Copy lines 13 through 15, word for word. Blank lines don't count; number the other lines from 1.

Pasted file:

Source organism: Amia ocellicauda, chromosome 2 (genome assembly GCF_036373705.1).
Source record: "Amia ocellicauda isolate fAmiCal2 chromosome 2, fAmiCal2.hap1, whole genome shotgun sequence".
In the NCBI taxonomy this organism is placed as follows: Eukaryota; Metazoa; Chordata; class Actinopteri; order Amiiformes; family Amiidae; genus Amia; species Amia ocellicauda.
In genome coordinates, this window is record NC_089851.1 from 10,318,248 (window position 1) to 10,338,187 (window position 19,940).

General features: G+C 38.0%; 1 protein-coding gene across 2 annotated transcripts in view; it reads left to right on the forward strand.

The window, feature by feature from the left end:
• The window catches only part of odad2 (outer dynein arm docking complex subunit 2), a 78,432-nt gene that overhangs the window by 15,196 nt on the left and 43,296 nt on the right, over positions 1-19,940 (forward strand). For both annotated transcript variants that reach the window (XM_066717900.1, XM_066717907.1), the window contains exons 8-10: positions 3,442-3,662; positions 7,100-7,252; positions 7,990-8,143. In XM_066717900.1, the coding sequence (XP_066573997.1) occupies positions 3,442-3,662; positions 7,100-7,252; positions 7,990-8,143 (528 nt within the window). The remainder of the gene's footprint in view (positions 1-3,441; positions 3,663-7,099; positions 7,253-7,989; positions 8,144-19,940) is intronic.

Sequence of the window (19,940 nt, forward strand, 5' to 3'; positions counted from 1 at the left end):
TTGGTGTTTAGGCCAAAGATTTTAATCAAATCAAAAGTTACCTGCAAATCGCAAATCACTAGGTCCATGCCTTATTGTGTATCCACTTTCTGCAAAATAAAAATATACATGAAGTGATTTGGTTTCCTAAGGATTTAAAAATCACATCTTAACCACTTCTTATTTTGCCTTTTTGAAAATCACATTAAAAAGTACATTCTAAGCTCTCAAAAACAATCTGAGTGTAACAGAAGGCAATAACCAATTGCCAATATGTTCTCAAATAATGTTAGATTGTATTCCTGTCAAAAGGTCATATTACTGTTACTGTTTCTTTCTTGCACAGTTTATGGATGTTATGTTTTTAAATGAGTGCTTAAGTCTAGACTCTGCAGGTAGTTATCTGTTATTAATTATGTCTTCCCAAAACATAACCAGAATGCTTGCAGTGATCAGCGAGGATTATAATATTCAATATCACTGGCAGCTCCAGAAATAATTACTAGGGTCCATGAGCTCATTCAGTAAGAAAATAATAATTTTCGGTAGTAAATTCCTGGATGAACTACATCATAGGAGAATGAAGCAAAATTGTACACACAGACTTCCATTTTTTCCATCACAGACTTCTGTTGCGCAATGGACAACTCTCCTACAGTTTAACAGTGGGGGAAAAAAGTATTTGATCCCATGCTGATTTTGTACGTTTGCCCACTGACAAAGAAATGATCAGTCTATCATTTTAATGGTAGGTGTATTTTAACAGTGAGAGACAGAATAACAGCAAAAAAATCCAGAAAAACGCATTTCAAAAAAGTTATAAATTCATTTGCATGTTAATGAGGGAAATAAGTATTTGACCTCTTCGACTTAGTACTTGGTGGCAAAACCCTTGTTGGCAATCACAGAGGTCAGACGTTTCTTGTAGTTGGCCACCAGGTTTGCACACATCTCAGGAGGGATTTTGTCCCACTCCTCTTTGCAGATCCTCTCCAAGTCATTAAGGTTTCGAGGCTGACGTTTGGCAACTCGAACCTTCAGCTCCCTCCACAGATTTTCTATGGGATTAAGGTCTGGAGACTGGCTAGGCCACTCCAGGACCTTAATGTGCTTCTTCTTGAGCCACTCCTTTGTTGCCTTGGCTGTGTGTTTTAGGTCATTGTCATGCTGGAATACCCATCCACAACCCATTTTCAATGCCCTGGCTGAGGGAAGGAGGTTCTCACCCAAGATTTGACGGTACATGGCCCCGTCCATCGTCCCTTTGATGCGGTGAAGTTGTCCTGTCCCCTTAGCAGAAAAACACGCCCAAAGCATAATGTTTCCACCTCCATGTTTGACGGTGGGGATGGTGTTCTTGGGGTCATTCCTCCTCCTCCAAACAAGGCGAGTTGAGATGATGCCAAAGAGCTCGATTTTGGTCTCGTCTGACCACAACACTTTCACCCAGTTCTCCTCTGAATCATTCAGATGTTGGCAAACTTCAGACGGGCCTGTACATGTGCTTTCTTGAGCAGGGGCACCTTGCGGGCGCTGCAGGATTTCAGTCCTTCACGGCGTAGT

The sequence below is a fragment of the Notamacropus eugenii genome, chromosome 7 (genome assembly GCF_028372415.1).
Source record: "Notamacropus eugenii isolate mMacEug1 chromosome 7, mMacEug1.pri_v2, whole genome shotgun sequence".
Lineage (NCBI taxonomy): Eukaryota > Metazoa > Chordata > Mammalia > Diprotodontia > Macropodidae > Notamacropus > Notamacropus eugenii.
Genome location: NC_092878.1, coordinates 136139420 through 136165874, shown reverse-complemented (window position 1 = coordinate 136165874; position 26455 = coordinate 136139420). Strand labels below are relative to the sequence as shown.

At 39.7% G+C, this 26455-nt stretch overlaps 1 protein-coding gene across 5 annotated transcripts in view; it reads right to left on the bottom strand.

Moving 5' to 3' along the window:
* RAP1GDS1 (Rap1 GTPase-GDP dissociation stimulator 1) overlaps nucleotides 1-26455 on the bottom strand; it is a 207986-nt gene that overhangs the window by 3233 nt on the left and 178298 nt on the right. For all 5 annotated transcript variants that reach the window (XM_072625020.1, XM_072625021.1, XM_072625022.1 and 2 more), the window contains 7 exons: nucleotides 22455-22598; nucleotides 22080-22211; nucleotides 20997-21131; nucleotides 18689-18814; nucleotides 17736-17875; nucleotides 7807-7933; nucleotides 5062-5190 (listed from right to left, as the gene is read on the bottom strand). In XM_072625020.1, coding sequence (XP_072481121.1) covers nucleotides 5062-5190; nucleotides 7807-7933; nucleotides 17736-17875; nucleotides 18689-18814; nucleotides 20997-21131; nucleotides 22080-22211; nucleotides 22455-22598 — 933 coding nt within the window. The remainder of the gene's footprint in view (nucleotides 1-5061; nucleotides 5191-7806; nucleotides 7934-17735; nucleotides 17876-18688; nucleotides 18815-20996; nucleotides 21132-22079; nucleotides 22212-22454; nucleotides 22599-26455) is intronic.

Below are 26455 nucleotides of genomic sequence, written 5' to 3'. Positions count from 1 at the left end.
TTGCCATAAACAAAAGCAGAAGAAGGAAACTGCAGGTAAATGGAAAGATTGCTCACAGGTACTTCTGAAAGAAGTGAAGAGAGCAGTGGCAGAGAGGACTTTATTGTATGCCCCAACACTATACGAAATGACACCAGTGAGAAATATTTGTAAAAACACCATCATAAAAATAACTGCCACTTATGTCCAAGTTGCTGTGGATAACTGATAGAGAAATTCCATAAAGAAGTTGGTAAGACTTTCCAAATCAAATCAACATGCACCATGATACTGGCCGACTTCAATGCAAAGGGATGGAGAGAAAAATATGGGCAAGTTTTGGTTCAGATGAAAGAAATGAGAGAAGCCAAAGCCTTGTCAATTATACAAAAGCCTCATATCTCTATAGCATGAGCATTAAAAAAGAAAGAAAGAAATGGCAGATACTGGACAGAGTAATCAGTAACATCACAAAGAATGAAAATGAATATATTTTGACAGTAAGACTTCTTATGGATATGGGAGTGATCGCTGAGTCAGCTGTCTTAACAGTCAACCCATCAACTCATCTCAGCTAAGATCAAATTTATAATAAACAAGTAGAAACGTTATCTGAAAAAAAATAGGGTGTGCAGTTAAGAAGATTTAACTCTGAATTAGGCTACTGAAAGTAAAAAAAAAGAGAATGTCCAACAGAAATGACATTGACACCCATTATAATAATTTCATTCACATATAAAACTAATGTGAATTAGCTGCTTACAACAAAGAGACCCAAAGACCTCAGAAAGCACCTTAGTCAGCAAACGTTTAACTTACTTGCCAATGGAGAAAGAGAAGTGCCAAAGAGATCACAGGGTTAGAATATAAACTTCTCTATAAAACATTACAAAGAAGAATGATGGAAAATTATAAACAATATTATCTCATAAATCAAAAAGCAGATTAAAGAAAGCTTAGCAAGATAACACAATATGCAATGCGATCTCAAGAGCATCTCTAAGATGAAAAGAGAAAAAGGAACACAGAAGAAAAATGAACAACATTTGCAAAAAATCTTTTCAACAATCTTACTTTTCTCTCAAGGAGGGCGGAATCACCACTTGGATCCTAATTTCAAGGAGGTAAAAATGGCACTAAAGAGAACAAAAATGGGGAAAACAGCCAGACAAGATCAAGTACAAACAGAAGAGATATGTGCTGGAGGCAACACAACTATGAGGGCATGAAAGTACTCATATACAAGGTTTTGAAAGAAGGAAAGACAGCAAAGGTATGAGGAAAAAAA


Genome location: NC_092878.1, coordinates 136139420 through 136165874, shown reverse-complemented (window position 1 = coordinate 136165874; position 26455 = coordinate 136139420). Strand labels below are relative to the sequence as shown.

At 39.7% G+C, this 26455-nt stretch overlaps 1 protein-coding gene across 5 annotated transcripts in view; it reads right to left on the bottom strand.

Moving 5' to 3' along the window: